The People's Bank of China (PBoC) isn't known for embracing global trends, but it's now widely expected to follow the easing footsteps of its international peers after a raft of dismal data.
Twin purchasing managers' index (PMI) surveys for January released in the past 48 hours showed contractions in China's factory activity. The government's official PMI stood at 49.8, a more than two-year low, while HSBC's private survey came in at 49.7, its second month below the 50 level that separates expansion from contraction. Other data over the weekend showed growth in the services sector dropped to a one-year low in January.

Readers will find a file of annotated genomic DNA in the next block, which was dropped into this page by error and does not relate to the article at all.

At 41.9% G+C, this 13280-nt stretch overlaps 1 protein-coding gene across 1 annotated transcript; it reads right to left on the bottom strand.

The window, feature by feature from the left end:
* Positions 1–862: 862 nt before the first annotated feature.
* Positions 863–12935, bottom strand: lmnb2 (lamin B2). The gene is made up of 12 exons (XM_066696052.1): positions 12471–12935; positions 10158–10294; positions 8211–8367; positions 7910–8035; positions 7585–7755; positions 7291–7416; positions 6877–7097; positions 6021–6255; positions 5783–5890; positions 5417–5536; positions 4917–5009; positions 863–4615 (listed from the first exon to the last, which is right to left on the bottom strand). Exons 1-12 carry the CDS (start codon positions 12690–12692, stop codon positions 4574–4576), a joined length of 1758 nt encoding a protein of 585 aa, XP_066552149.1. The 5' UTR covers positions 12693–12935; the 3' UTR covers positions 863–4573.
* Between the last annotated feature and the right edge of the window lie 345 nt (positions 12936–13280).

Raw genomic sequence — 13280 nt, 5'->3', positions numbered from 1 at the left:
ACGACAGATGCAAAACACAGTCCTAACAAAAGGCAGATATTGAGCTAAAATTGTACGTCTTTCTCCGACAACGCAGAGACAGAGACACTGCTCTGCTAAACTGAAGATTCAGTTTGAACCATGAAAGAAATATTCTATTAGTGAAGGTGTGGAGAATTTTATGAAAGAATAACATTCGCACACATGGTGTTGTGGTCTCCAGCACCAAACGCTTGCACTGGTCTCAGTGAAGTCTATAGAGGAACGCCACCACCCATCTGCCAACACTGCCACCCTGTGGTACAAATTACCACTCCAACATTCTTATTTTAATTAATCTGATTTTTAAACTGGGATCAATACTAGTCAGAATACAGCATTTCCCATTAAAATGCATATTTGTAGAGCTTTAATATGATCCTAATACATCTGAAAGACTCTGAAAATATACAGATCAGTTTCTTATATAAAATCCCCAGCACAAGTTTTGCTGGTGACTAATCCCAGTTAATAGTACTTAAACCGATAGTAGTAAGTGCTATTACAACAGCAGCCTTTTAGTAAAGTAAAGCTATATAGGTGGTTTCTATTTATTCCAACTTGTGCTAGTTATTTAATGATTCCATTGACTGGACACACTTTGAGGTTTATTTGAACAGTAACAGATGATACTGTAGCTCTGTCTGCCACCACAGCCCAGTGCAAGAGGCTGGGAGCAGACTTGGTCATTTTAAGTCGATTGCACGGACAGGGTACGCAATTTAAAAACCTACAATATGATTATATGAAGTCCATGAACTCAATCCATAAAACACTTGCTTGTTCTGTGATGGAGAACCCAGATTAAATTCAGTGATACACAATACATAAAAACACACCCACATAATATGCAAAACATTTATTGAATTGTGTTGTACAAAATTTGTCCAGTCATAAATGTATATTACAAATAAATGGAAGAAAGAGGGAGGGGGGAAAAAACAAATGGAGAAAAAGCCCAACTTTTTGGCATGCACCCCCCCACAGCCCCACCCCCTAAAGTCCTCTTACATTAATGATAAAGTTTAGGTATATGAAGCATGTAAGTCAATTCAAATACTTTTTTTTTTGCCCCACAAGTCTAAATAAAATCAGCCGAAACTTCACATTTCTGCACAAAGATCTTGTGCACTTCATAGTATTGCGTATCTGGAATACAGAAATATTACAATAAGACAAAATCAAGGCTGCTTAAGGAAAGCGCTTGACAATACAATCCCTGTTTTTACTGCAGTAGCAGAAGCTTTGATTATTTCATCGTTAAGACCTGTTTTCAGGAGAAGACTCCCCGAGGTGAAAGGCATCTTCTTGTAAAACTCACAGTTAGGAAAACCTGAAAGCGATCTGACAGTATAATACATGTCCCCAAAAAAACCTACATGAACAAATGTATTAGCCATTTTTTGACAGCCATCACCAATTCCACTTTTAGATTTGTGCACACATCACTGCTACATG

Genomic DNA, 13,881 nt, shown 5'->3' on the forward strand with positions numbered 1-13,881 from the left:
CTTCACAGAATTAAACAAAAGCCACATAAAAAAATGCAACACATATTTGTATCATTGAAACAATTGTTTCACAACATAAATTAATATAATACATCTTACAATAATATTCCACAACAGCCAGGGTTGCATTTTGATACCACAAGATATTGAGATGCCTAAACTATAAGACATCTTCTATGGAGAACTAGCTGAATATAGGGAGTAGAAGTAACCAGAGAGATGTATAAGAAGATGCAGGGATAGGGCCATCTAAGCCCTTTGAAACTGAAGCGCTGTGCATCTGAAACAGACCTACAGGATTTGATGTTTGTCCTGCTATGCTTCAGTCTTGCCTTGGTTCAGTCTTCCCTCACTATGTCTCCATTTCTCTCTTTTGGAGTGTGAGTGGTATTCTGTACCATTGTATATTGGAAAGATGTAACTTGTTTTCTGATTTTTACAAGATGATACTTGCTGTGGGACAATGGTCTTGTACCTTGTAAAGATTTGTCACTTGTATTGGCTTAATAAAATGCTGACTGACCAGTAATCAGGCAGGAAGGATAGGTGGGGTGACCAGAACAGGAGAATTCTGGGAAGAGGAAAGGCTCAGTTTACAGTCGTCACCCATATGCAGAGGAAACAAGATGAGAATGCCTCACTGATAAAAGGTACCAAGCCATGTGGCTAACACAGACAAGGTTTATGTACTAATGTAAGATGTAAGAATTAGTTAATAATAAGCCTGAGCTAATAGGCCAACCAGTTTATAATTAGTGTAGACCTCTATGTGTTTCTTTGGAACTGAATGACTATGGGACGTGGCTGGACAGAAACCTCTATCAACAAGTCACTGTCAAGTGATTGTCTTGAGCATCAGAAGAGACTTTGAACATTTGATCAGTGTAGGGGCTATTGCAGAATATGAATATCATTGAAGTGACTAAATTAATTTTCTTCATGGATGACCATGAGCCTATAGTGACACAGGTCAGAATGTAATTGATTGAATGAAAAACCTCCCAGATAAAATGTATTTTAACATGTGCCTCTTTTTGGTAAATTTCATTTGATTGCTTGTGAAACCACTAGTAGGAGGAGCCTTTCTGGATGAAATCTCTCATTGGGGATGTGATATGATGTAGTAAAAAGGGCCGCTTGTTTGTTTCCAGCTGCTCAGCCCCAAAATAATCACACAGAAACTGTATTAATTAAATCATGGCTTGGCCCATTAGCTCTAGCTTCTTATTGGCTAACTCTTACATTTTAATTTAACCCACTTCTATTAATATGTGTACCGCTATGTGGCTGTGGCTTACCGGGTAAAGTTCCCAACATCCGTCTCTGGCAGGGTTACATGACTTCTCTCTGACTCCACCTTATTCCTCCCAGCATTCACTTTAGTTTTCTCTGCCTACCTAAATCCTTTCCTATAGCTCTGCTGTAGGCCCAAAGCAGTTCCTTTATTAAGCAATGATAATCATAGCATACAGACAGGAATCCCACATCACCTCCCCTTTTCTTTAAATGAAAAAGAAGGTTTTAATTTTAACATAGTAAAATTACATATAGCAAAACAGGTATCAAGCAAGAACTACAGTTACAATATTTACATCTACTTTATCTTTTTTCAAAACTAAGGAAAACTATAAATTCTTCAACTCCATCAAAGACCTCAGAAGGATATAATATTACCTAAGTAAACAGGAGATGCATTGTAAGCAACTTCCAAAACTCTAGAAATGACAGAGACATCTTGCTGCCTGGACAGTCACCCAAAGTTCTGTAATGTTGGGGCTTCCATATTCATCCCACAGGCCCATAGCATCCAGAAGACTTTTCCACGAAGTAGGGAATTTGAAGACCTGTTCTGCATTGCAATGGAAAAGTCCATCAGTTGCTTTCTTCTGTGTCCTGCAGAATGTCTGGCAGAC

"We think the PMIs opened the window for a broad 50 basis-point RRR (reserve ratio requirement) cut in the first quarter," said economists at Citi in a recent report, adding that the last round of country-wide RRR cuts was triggered by a below-50 PMI reading in late 2011.
Analysts at Mizuho Bank agreed: "With the Chinese economy facing headwinds from weaker European demand and disinflation, we see rising pressure for more stimulus measures, such as liquidity injections, interest rate cuts or RRR cuts," the bank said in a note on Monday.